For most of human history when an innovator developed a new idea, the only way to extract economic value was to create a product or service and sell it to people. From copper to wheat, from blacksmithing to tanning, all business was trapped in one model: design your clever stuff (into a product or service), produce it, then distribute and sell it.
The capital demands of the industrial revolution led to economic specialisation and the separation of “Deployment” into its constituent pieces: some companies specialised in design, others in manufacturing, others in sales and distribution. Thus was outsourcing born (who knew Apple’s super profitable relationship with FoxConn traces its roots back 400 years). However, the fundamental approach was still deployment.
In the late 1800s as business became more sophisticated two new models emerged:
1. license your “idea” (or brand, design or content) – your intangible asset to others who deploy it themselves and pay you a fee (a royalty) in return; or
2. sell your idea to a third party (who then either licenses it on or deploys it themselves).
The choice of Deploy vs License vs Sale profoundly impacts business strategy. The three models require completely different levels of the core inputs into a business (risk, resource and time) and generate very different levels of output ($). Fundamentally the more you put in, the more you get out. See the diagram below.
Deployment is the most input hungry but produces the highest economic output. So is this why most companies default to deployment – it produces the most zero’s on the cheques?
The answer is no. “Output” represents a business’ absolute return, not margin or return on investment. The significantly higher inputs required for the Deploy model mean that even though it might generate absolutely more outputs when compared to the risk, resource and time required, you might, in fact, be better off licensing or selling your idea. In fact, some of the highest margin industries in the world such as content generation (Disney, Hollywood), software (Microsoft, Apple) and design (LVMH, Prada) are based on sale or purchase of intangible assets.
License or Sale can present unique and powerful benefits. For small companies with innovative intangible assets but limited capital or market access sale or license of those assets can be extremely lucrative. Two client examples: we assisted a small company in New Zealand to license its unique dairy packaging leading royalties being paid on over a billion units (there was no way it could have afforded to manufacture or sell a billion units itself). In the second case we assisted a failed start up to sell its intangible assets and generate a 45X return to shareholders – vastly more than the company could have ever generated if it had launched the technology itself.
For larger companies that have intangible assets that are either not being utilised or fall outside core business than selling or licensing those intangible assets is an extremely effective model for generating additional revenue or releasing capital back into the business. In the early 1990’s for example, IBM’s enormous patent spend led it to switch from a protection-focussed intangible asset posture to actively licensing these assets. Within three years it intellectual property unit moved from being a net-cost centre to generating over $1 billion in net earnings. IBM would needed to have sold $20 billion worth of product to generate the same level of earnings.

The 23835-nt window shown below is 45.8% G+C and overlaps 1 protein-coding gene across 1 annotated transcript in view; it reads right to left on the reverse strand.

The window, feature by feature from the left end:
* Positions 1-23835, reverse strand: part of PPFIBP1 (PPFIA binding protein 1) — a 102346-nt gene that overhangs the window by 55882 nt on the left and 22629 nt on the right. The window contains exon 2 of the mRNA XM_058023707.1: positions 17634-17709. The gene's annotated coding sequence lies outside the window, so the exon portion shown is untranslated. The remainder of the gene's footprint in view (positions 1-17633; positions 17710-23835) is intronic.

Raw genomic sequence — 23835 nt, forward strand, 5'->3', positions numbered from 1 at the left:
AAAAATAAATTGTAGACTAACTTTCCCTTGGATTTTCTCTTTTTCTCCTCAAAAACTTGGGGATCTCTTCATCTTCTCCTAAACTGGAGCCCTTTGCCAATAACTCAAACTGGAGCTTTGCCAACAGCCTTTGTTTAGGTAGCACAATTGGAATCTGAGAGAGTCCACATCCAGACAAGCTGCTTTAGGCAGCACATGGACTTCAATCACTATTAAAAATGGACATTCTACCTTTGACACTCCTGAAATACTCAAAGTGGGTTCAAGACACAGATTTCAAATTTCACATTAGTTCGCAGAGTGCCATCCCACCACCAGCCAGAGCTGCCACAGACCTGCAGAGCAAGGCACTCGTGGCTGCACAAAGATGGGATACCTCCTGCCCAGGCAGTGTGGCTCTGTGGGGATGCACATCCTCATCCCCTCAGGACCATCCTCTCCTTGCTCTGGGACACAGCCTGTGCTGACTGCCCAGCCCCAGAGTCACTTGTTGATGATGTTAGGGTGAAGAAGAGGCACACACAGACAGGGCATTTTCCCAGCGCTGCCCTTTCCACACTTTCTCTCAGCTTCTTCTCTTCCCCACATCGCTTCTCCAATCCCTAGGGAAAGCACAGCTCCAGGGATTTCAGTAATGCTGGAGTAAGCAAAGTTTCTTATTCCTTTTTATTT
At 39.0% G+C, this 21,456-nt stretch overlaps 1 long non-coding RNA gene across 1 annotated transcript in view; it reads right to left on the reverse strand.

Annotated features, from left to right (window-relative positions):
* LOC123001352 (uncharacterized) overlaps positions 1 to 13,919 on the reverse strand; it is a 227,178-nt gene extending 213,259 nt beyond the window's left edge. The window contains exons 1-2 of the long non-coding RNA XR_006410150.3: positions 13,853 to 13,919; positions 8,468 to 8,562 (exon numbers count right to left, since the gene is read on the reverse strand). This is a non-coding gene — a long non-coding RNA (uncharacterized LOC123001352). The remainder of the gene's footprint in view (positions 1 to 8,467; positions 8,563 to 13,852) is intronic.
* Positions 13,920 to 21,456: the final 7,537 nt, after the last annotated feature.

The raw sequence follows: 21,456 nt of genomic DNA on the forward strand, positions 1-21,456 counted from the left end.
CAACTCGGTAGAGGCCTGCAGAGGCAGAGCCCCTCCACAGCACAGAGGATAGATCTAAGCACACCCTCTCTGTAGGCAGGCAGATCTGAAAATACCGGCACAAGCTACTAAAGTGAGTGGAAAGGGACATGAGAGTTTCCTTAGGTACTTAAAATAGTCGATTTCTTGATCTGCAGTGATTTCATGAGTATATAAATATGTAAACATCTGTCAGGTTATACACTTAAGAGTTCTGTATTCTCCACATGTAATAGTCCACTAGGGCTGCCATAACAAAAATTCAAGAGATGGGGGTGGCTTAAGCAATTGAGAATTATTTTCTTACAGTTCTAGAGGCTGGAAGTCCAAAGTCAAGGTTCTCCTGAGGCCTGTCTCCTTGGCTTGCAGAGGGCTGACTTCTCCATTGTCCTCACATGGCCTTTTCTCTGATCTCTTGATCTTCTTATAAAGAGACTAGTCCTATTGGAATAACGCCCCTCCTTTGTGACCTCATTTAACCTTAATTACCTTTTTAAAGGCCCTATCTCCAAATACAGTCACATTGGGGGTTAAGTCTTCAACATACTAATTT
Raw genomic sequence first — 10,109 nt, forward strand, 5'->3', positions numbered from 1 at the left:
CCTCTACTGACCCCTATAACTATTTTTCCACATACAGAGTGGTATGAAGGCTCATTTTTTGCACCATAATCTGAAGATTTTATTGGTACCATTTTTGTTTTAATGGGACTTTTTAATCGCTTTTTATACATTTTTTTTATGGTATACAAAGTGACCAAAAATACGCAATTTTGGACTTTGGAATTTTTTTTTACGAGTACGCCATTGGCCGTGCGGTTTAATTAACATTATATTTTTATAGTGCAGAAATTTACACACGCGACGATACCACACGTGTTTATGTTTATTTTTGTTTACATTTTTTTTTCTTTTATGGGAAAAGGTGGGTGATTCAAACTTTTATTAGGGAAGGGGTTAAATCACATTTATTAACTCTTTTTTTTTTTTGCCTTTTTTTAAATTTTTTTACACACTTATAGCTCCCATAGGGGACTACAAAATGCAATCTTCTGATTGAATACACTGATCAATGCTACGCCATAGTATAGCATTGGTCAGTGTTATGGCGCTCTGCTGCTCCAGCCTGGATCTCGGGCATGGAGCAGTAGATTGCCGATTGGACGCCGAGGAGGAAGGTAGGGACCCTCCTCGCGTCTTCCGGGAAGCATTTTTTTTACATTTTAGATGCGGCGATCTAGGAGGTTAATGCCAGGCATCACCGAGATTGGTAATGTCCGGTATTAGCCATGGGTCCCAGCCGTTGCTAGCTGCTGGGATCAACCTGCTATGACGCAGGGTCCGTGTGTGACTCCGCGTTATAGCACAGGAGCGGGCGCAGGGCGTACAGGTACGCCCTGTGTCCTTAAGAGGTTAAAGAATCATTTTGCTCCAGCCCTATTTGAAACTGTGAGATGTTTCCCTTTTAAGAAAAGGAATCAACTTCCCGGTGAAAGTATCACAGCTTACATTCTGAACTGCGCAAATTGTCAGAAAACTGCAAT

Despite the lower inputs requirements and the significant advantages license and sale can deliver, deployment remains the default setting for virtually all companies. Across our offices we see roughly 15 new ideas a week - fewer than 1 of those companies approach us with a strategy to license or sell their intangible assets. Most companies have never even considered they could potentially generate a far stronger return on investment by adopting a different model. As the say, old habits die hard.
What this means is that management should not simply default to deployment. Sale and license are equally viable, present unique advantages and should be actively considered.
One of the most effective ways to assess which model is going to best suit a business is by analysing the intangible asset themselves. Some forms of intangible assets lend themselves more to one model or another. For example content (such as a movie or music) or code (software) are typically protected by copyright and lend themselves more to licensing (but can also be sold). Others such as know how or confidential information tend towards deployment (but can also be licensed). Brand (protected by trademarks) is some of the most valuable intangible assets and can be extremely lucrative when licensed. A strong patent can be usefully leveraged via any of the three approaches. A combination of the models can also generate powerful advantages and business flexibility: for instance, you can deploy in one territory or market segment and license in another. You can also sell your intangible asset and license it back for use in your own industry while the buyer uses it in others.
To quote some long forgotten taxidermist there is more than one way to skin a cat. Although the default strategy for most companies is to deploy we have moved from the industrial age to the knowledge age. Today high margin returns are increasingly owned by those who license or sell intangible assets, either instead of, or in addition to, solely deploying products.
Paul Adams is CEO of EverEdge Global, one of the world’s leading intangible asset specialist. Paul has four times been named one of the world’s top intellectual property strategists and was the recipient of the Outstanding IP Leader Award 2012. www.everedgeglobal.com.
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